Equine encephalosis

Equine encephalosis

P G HOWELL, A J GUTHRIE AND J A W COETZER

Introduction

Equine encephalosis (EE) is the name assigned to a mild or subclinical orbivirus infection of equids. The virus is transmitted by species of Culicoides, and as a result the epidemiology has much in common with African horsesickness (AHS). The designated name of the infection is unfortunately a misnomer since, by definition, neither lesions nor dysfunctions of the brain are characteristic features of the disease.

The first isolate of equine encephalosis virus (EEV) was recovered in March 1967 in South Africa from the blood and tissues of a 13-year-old Thoroughbred mare that was euthanased after showing a peracute nervous derangement. It was reported that two other mares on the same stud farm became ill during the following few days. One died, while the second recovered after a convalescence of 14 days. Although it was recorded that virus was also recovered from blood samples taken from horses that had exhibited no clinical signs of disease except for a fever, virus was also recovered from the organs of horses that had died in other parts of South Africa.4

Aetiology

Equine encephalosis virus is classified as an Orbivirus in the family Reoviridae and shares many morphological and physiochemical characteristics with other orbiviruses (see Bluetongue, and African horse sickness.)

Field samples of blood and tissues from infected horses have provided seven valid serotypes (Table 106.1), which on cross-neutralization tests have shown insignificant crossreactivity between heterologous antigens and antisera.5, 6, 8 Antisera produced in sheep have given unequivocal speci- ficity in the routine identification and classification of all field isolates recovered to date.

In a transmission electron microscopic study undertaken on infected BHK21/C13 cells, it was found that the negatively stained virus particles closely resemble those of AHS and bluetongue (BT).10 Examination of thin sections of infected cells revealed a replication cycle in the cytoplasm in the perinuclear area, with progeny particles visible after 28 hours. Irregularly shaped, granular inclusion bodies without a membrane in which maturing virus particles embedded in the matrix were observed became evident in the perinuclear region. The aggregations of virus particles in the cytoplasmic matrix resemble large crystals in which sectioned particles have a diameter of 73 nm. It was concluded that the observations suggested that the capsid is composed of 32 morphological subunits, as described for bluetongue virus (BTV),3 and represent subviral particles, while the larger ill-defined particles in the crystalline bodies are the complete virion with an outer diffuse polypeptide layer.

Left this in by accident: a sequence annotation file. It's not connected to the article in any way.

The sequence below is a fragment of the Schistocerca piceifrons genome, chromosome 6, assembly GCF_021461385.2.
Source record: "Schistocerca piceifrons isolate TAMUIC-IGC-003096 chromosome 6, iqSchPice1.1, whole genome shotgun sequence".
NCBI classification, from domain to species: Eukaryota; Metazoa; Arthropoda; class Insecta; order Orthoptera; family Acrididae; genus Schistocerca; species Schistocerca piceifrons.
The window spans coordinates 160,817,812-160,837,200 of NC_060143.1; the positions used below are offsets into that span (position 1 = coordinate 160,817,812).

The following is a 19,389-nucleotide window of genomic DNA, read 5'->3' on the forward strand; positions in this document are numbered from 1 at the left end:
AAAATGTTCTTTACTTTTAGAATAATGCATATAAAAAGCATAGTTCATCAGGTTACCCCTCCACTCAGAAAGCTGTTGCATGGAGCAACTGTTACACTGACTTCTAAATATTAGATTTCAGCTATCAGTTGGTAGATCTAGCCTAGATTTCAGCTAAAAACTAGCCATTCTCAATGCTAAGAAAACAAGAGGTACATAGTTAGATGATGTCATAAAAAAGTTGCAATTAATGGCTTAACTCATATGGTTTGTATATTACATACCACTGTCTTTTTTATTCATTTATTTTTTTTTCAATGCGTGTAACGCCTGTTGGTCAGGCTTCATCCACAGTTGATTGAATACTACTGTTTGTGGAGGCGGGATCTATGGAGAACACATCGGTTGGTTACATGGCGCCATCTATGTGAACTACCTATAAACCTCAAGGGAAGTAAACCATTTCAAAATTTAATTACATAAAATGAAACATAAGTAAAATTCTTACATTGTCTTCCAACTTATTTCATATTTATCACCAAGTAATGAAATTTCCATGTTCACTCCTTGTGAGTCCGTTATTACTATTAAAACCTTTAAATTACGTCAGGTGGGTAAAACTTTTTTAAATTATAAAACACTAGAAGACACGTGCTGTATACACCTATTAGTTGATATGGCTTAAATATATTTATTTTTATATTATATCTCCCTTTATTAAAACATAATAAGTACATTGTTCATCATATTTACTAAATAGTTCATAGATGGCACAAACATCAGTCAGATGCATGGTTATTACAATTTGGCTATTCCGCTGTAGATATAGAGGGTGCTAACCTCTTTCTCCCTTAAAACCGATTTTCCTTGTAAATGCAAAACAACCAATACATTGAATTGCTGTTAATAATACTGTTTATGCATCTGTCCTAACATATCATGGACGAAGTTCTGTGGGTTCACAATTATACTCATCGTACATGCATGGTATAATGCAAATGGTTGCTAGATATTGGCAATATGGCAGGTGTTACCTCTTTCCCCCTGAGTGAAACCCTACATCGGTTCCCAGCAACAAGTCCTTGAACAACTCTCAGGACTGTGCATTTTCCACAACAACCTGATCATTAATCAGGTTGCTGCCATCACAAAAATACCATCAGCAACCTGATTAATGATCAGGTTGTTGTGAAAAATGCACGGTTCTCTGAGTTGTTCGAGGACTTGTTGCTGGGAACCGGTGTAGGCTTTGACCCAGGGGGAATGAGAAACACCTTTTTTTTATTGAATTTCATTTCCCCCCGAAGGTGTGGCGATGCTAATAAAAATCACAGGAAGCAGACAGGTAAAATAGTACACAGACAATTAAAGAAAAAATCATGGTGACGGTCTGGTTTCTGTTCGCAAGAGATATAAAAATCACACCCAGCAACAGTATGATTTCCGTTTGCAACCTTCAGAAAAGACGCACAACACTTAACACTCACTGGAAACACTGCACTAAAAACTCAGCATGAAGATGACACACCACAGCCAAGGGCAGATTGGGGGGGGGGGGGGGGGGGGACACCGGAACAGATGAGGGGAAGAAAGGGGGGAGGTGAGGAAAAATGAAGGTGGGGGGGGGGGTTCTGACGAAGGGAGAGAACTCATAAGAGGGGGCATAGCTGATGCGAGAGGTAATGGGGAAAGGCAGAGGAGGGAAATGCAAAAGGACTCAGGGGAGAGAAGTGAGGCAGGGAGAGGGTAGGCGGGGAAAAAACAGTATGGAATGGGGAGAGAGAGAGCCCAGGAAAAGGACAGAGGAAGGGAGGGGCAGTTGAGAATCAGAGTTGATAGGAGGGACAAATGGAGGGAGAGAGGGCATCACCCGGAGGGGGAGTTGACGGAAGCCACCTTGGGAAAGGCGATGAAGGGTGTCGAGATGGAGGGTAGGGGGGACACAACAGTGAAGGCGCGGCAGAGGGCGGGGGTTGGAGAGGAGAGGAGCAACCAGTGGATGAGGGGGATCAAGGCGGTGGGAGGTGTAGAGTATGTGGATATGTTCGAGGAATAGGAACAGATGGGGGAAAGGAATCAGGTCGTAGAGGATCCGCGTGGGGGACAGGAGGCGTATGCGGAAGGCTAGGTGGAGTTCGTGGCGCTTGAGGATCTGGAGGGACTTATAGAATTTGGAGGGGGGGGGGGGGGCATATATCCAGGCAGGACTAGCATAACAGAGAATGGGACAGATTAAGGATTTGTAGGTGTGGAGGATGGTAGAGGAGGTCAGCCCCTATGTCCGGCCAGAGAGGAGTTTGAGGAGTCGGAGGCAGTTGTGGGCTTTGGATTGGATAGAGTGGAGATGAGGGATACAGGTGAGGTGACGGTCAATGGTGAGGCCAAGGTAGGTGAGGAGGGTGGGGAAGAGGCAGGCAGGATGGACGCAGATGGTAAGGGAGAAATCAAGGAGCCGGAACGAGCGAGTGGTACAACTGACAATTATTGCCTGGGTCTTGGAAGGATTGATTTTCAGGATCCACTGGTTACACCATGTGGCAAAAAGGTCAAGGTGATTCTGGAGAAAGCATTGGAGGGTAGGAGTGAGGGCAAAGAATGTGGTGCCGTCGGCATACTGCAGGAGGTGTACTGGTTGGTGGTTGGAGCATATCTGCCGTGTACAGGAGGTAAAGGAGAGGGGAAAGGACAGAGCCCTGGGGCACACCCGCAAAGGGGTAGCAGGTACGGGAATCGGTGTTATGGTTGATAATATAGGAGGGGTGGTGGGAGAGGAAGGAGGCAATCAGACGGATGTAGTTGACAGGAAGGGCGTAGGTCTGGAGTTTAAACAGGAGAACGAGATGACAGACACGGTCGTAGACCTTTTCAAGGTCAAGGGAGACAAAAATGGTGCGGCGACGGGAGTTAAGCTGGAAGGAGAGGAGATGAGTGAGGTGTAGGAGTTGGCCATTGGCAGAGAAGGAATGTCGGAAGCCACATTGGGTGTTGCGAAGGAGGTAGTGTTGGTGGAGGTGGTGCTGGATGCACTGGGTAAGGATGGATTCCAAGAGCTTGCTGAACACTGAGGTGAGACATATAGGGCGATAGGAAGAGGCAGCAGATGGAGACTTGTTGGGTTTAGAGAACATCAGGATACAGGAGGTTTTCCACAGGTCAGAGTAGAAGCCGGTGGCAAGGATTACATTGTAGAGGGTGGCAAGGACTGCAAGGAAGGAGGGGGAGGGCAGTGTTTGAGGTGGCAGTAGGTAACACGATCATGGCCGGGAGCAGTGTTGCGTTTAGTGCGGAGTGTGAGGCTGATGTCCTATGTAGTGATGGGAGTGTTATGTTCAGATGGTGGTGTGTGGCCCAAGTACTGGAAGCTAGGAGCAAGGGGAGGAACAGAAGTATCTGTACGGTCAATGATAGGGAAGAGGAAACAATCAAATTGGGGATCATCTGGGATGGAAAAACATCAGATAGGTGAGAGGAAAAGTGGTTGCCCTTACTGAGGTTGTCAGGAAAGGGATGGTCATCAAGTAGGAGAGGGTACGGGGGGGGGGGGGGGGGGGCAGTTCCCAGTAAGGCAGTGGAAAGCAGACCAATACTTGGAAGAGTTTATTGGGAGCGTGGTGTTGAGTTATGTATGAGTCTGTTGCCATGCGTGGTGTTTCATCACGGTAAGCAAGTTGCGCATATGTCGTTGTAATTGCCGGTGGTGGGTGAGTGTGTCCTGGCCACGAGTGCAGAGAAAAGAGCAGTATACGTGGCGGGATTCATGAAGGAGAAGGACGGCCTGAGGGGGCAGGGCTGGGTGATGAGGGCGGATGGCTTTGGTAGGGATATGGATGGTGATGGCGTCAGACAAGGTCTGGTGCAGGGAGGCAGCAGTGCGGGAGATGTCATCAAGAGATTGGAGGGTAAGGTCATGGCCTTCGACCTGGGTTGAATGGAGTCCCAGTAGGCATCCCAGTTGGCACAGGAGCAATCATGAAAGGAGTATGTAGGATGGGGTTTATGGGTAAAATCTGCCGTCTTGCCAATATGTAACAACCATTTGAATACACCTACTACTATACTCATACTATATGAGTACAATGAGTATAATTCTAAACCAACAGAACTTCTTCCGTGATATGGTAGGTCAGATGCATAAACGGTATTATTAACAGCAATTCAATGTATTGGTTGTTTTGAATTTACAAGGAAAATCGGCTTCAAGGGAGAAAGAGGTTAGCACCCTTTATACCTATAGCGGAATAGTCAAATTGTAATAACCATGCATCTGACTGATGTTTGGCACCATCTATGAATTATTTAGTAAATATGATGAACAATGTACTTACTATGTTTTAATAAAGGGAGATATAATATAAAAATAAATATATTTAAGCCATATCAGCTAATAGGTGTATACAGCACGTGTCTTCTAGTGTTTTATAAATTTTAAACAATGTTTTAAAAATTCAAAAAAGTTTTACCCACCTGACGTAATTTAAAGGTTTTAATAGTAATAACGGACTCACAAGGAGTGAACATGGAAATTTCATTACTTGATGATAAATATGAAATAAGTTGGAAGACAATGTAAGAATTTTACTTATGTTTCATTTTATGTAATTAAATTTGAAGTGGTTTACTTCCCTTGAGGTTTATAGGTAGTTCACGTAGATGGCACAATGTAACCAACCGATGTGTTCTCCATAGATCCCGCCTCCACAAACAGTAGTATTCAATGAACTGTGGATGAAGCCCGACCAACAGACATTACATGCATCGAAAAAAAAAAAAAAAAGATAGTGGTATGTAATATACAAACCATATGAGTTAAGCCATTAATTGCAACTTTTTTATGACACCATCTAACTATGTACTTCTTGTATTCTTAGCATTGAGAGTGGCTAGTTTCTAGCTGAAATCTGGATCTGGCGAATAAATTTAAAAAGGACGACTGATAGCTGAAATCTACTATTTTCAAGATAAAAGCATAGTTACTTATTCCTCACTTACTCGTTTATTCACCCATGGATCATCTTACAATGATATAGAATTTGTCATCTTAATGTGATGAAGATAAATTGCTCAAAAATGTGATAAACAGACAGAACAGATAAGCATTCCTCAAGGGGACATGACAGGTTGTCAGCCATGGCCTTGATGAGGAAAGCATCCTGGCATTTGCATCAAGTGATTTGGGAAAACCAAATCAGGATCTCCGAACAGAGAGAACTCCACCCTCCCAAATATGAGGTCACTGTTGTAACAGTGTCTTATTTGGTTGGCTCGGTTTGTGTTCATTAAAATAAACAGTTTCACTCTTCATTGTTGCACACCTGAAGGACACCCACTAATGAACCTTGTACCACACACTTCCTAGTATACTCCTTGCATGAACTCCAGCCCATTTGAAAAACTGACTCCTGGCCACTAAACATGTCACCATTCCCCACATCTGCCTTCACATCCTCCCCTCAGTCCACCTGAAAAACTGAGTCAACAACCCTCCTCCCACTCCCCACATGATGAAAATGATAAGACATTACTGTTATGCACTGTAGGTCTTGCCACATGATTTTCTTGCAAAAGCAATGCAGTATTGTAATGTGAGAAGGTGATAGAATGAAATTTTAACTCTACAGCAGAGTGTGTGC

Table 106.1 Classification, identification, source and origin of currently recognized serotypes of equine encephalosis virus

SEROTYPE IDENTIFICATION SOURCE ORIGIN (YEAR) REFERENCE
1 Bryanston, M8/76 Foetal liver/spleen Colesberg, Western Cape (1976) 5
2 Cascara Organ suspension Kimberley, Northern Cape (1967) 4
3 Gamil, M9/71 Blood Naboomspruit, Limpopo Province (1971) 5
4 Kaalplaas, 7088 (7–2) Blood Onderstepoort, Gauteng (1974) 5
5 Kyalami, 7084 (12–3) Blood Johannesburg, Gauteng (1974) 11
6 Potchefstroom, Else EP8/91 Blood Potchefstroom, North West Province (1991) 6
7 E21/20 Blood St. Lucia – KwaZulu-Natal (2000) 8

Equine encephalosis virus replicates in BHK21/C13 monolayers and produces a distinctive cytopathology when the monolayers are viewed under low-power light microscopy. Affected monolayers show a fine-textured cytopathic effect in contrast to the development ofmore focal refractile cells which rapidly become detached when such monolayers are infected with AHSV. Lines of Vero (ATCC CCL81) cells vary in their susceptibility to EEV. Plaque assay may be undertaken in susceptible lines: plaques become visible after five to six days’ incubation. Serotype 1 of EEV produces high yields with no cytopathic effect in C6/36 (Aedes albopictus) cell cultures.

The replication of EEV is unaffected by exposure to 5-bromodeoxyuridine at a concentration of 30 µg/ml, whereas actinomycin D at a concentration of 0,01 µg/ml reduces the yield of virus a hundred-fold. Exposure to a pH of 3 for one hour at 37 °C produces a considerable drop in the infectivity titre, whereas chloroform at a final concentration of 5 per cent has no effect on viral infectivity.4

The molecular characterization of EEV and an early attempt to develop genetic probes to distinguish between EEV and AHSV have been reported.17 The serotype 2 virus that was used in this study was partially purified by a method using Triton X1009 after which the dsRNA was extracted.16 Electrophoretic separation on a PAGE gel confirmed that the genome is composed of ten segments, which show some differences from the separation profiles of BTV and AHSV. Seven structural capsid proteins were separated on SDSPAGE gels representing four major and three minor polypeptides. These fractionation patterns closely resemble those of two other selected orbiviruses, namely BTV and AHSV. Incomplete clones of six of the dsRNA segments of EEV serotype 2 were obtained. From hybridization techniques it was established that segment 2 encodes for the serotype-specific antigen. To date the nucleotide sequence of the ten...

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